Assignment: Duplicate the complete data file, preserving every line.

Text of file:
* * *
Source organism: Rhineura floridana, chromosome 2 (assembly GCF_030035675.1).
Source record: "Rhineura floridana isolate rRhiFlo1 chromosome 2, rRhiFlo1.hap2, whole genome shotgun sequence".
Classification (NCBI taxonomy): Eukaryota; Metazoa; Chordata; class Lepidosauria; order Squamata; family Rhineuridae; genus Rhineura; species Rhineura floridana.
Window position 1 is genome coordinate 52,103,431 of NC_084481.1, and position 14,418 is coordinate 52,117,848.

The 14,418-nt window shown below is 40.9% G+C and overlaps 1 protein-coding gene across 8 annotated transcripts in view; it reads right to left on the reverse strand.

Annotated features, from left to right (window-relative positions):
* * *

Source organism: Rhineura floridana, chromosome 2 (assembly GCF_030035675.1).
Source record: "Rhineura floridana isolate rRhiFlo1 chromosome 2, rRhiFlo1.hap2, whole genome shotgun sequence".
Classification (NCBI taxonomy): Eukaryota; Metazoa; Chordata; class Lepidosauria; order Squamata; family Rhineuridae; genus Rhineura; species Rhineura floridana.
Window position 1 is genome coordinate 52,103,431 of NC_084481.1, and position 14,418 is coordinate 52,117,848.

The 14,418-nt window shown below is 40.9% G+C and overlaps 1 protein-coding gene across 8 annotated transcripts in view; it reads right to left on the reverse strand.

Annotated features, from left to right (window-relative positions):